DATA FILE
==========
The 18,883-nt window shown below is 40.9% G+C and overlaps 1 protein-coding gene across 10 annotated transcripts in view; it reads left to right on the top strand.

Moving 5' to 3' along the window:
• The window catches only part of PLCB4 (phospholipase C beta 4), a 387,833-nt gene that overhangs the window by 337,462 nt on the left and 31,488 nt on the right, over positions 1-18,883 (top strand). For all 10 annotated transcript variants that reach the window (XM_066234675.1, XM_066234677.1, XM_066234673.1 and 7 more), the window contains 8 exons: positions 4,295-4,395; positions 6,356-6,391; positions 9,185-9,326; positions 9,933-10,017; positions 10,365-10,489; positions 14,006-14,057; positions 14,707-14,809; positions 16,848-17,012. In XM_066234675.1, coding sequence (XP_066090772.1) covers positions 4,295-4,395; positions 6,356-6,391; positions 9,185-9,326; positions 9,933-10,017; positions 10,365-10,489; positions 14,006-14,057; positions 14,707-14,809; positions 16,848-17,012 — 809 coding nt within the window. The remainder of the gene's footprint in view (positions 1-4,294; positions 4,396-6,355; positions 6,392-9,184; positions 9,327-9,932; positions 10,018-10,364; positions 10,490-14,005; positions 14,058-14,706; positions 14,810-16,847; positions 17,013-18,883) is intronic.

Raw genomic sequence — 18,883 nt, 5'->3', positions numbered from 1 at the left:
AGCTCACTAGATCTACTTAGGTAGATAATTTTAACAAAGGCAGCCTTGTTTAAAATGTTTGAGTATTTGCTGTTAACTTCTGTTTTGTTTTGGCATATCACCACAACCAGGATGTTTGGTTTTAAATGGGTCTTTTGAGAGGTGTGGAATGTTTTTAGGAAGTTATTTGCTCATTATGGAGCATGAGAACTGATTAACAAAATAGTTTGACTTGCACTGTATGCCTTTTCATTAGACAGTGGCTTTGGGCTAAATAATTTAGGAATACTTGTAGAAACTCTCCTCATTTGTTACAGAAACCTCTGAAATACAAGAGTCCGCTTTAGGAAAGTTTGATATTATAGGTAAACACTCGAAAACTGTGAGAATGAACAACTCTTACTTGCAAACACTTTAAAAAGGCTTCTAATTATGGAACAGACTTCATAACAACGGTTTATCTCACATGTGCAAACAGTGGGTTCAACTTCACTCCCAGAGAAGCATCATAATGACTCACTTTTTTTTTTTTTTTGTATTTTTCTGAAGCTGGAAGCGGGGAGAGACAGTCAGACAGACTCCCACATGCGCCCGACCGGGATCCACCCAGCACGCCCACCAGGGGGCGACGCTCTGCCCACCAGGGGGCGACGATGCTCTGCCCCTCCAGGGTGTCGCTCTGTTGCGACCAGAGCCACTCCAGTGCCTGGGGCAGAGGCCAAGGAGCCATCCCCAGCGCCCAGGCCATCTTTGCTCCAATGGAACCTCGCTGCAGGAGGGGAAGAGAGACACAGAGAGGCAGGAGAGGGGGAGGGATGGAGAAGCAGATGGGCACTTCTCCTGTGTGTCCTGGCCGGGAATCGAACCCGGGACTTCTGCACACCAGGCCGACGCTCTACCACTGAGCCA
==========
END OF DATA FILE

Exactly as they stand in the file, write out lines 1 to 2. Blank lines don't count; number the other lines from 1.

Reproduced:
The 18,883-nt window shown below is 40.9% G+C and overlaps 1 protein-coding gene across 10 annotated transcripts in view; it reads left to right on the top strand.

Moving 5' to 3' along the window: